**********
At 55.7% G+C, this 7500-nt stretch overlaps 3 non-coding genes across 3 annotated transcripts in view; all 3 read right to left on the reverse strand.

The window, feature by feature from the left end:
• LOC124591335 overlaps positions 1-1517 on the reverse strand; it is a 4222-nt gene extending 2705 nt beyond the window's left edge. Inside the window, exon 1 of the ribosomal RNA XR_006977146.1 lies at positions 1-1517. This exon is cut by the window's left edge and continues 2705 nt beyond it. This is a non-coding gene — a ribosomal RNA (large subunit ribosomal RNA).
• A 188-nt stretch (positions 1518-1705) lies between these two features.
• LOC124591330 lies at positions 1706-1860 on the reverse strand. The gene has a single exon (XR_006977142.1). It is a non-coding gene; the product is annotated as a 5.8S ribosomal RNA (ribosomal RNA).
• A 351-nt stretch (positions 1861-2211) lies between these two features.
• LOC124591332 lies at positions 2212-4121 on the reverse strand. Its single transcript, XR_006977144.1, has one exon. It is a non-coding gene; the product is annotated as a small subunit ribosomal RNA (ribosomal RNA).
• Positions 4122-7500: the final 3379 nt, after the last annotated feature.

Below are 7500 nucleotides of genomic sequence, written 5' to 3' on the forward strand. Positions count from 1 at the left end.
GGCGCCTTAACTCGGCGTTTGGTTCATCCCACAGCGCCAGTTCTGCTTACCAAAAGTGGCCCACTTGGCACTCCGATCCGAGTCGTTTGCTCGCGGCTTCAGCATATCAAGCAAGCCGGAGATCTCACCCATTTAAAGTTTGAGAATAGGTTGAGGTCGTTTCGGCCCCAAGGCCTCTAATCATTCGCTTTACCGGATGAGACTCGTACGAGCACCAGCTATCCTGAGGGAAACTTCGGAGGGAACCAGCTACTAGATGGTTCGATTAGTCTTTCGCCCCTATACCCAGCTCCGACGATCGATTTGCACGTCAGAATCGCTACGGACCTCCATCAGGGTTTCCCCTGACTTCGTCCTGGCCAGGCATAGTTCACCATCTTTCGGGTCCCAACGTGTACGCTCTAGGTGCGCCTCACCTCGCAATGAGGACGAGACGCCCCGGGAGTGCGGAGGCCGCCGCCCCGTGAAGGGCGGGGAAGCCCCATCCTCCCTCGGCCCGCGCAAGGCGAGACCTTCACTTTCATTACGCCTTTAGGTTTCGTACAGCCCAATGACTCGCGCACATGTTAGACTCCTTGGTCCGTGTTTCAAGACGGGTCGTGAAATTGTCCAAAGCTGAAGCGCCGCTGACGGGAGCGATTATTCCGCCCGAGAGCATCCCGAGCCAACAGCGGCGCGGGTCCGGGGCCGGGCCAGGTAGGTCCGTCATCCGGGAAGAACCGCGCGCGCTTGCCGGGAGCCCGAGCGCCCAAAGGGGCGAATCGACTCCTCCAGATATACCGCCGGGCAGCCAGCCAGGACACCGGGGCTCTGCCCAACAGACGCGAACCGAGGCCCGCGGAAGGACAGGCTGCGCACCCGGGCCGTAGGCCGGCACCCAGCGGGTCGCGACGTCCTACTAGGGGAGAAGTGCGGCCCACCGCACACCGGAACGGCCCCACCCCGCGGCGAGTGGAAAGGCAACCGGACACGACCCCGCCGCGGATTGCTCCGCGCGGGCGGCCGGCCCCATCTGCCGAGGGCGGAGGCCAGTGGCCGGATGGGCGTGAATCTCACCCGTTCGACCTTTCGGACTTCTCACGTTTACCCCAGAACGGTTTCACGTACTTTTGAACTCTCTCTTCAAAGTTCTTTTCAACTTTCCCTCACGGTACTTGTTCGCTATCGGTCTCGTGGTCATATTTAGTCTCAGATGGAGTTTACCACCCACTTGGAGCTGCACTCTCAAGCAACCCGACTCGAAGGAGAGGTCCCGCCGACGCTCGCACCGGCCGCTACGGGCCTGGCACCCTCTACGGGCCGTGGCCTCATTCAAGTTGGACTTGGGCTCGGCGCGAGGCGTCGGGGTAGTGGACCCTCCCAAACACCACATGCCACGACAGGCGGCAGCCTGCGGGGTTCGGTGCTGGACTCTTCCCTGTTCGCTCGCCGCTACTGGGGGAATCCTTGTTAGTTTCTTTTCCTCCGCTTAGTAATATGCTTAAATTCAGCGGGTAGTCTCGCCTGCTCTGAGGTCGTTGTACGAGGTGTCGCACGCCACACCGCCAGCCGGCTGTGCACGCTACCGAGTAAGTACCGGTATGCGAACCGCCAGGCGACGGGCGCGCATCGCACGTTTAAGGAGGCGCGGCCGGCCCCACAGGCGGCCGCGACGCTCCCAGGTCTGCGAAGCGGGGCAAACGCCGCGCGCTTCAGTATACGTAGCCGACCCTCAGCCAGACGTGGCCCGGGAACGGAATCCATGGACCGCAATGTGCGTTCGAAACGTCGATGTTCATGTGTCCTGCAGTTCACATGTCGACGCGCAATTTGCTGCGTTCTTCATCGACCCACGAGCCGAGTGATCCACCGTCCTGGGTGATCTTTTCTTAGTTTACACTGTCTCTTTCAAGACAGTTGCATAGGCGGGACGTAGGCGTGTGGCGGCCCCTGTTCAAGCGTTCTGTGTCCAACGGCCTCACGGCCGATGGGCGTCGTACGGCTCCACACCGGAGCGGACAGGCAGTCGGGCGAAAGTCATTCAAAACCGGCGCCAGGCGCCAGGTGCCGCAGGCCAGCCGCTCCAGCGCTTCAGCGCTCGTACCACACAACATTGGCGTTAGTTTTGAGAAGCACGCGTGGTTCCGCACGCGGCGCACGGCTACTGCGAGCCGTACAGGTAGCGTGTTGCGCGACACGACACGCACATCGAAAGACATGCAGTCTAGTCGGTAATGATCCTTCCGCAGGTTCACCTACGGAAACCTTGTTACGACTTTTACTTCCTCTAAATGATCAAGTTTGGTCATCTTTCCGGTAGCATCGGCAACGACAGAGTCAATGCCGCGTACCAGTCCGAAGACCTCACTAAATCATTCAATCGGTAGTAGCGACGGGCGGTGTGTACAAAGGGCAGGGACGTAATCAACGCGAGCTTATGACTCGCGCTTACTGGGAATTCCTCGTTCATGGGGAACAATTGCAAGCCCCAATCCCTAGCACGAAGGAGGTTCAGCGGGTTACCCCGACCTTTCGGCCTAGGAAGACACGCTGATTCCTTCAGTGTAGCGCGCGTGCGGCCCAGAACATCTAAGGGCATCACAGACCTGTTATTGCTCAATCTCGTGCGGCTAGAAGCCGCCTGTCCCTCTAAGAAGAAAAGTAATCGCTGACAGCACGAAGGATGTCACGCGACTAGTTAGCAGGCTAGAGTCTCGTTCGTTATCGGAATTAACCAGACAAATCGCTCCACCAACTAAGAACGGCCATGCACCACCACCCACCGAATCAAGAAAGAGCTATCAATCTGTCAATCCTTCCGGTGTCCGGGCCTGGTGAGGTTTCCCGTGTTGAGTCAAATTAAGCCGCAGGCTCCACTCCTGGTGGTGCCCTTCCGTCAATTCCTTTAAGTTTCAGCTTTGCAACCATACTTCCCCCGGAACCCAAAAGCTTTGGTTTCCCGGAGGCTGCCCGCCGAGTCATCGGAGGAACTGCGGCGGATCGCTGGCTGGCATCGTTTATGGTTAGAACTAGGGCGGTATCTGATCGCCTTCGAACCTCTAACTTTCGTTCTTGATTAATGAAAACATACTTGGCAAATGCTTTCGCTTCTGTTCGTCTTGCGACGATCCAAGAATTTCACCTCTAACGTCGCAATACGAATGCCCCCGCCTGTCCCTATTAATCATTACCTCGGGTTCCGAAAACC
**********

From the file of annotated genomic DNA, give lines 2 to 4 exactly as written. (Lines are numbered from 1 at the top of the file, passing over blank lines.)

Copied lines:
The window, feature by feature from the left end:
• LOC124591335 overlaps positions 1-1517 on the reverse strand; it is a 4222-nt gene extending 2705 nt beyond the window's left edge. Inside the window, exon 1 of the ribosomal RNA XR_006977146.1 lies at positions 1-1517. This exon is cut by the window's left edge and continues 2705 nt beyond it. This is a non-coding gene — a ribosomal RNA (large subunit ribosomal RNA).
• A 188-nt stretch (positions 1518-1705) lies between these two features.